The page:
I live and farm in the shadow of the largest proposed coal seam gas development in New South Wales. My family puts food on the tables of every Australian. Very little has been said about the large-scale costs and risks of CSG in terms of water, health, air quality, and contamination of the food chain. My question is this. What will it take for the major parties to prioritise the nation's food security and water resources for current and future generations of Australians, because CSG is risking the things that are priceless – clean air, clean water and land to grow clean, healthy food?

After a couple of the panellists' views had elicited even more passionate noises from the audience, presenter Tony Jones asked them to raise their hands if CSG was a vote-changing issue for them. He estimated that between a half and three-quarters put their hands up.

Such a degree of concern seemed to have been borne out in certain regions of New South Wales as results came in over the weekend. The Liberal and National shares of the vote were substantially reduced, especially in constituencies where CSG or coal mine expansion is contentious, such as Campbelltown and Upper Hunter. It looks likely, but is not yet confirmed, that the Nationals were booted out by the Greens in Ballina; and the outcome is similarly uncertain down the road in Lismore. This is the Northern Rivers region and beyond, where lush farm land is fiercely protected by objectors. We were there in June last year, and strong feeling was evident in many communities along our route (pictures top and bottom), much more so than in Queensland's Darling Downs, where existing CSG wells and exploration sites for proposals pepper the landscape like a serious rash. In the Queensland state election at the end of January, saving the Great Barrier Reef was the single big environmental issue rather than mining.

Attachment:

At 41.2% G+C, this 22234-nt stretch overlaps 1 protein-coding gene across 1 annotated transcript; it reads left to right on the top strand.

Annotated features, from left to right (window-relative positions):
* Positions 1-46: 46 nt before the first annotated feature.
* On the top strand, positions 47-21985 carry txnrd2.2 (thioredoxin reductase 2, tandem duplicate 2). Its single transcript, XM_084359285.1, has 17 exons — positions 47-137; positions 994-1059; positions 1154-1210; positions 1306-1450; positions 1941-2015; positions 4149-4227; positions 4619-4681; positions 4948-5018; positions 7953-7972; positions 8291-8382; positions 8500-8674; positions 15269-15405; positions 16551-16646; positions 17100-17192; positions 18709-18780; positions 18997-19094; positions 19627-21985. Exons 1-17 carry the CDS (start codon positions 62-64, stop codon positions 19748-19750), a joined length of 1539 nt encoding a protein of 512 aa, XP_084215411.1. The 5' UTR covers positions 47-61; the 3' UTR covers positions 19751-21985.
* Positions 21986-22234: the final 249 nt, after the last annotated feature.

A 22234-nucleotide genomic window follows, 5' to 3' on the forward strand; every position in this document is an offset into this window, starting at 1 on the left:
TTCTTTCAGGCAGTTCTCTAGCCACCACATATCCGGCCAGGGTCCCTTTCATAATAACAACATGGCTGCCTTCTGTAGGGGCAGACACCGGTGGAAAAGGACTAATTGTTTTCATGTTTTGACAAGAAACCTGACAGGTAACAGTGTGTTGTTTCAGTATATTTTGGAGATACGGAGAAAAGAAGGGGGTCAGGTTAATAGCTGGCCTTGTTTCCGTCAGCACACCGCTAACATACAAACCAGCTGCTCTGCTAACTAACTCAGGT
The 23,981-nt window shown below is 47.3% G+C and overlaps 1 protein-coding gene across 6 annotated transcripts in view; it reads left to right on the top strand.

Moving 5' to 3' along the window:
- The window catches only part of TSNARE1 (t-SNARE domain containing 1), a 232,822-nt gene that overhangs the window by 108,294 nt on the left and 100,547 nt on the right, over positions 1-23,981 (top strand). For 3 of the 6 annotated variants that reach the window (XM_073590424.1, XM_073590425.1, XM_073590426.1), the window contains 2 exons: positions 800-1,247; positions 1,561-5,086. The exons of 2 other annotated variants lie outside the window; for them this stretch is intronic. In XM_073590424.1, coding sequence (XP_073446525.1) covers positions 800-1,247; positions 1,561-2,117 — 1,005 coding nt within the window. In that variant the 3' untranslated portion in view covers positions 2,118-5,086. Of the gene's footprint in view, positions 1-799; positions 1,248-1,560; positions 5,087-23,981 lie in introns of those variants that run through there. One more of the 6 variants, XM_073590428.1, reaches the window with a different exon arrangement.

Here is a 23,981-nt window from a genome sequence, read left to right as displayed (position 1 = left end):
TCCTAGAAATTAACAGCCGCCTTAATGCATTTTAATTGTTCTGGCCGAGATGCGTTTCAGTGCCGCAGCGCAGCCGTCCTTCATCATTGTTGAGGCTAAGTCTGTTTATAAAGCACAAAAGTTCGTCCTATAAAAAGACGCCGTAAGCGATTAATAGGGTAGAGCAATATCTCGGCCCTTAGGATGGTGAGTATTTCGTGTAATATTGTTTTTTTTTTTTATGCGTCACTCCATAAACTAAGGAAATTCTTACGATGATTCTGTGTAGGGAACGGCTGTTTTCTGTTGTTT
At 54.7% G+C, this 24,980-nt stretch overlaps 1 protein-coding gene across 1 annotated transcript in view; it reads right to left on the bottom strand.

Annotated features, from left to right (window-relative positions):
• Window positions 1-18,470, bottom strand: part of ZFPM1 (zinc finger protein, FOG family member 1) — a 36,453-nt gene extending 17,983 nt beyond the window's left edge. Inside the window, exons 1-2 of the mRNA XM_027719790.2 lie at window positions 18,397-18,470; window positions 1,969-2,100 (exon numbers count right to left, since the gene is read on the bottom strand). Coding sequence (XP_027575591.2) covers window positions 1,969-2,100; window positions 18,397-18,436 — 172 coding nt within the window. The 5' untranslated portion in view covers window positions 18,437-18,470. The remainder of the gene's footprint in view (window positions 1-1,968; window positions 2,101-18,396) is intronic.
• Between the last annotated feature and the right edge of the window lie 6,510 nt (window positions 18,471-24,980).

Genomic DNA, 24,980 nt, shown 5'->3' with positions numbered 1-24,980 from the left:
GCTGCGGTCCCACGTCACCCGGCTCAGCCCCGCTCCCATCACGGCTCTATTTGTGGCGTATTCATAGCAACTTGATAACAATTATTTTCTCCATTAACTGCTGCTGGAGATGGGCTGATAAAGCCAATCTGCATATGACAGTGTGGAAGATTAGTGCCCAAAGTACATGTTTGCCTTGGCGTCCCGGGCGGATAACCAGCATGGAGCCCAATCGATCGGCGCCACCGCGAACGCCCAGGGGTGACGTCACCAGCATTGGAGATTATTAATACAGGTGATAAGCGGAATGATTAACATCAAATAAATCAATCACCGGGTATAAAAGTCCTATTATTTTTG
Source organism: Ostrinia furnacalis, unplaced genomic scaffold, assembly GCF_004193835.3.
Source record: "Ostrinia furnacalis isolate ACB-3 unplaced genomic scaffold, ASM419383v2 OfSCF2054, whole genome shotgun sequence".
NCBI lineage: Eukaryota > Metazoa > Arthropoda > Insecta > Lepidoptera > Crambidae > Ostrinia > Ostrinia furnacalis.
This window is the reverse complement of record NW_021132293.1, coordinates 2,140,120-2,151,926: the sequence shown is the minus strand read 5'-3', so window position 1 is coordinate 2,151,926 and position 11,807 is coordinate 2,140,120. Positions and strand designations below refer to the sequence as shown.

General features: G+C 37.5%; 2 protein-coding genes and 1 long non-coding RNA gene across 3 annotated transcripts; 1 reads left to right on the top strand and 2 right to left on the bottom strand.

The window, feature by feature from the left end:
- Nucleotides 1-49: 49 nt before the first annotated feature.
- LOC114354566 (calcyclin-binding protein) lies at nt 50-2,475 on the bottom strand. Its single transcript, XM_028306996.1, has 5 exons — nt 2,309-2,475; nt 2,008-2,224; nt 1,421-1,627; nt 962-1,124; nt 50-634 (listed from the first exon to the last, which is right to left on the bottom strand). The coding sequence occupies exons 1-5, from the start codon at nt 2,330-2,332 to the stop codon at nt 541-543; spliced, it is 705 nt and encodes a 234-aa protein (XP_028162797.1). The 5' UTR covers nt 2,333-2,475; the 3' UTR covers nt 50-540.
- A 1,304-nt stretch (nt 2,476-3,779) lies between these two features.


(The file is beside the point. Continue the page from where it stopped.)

During the New South Wales campaign, the Greens called for a statewide ban on CSG, while Labor wants the industry to be kept away from the Northern Rivers, the Pilliga State Forest in the northwest plains of New England, and water catchments. The Baird government has said it will tighten up regulation and monitoring, but a lot of doubt remains about where CSG development will be permitted in the state. Plans for massive expansion of some Hunter Valley coal mines have come to light in the meantime.

Federal Senator Larissa Waters (Greens) has introduced the Landholders' Rights to Refuse (Gas and Coal) Bill 2015. Submissions close on 29 May – write to the Senate Standing Committee on Environment and Communications (see here).  Such rights were done away with by the previous government (LNP) in Queensland. They are vitally important and will hopefully be restored as soon as possible by the new Palaszczuk government.

Increasingly there are those people, however, who believe that fundamental change will ultimately not come about by means of political lobbying but by the people doing it for themselves.

Another little bird

Another little bird

Out and about with a visitor

Out and about with a visitor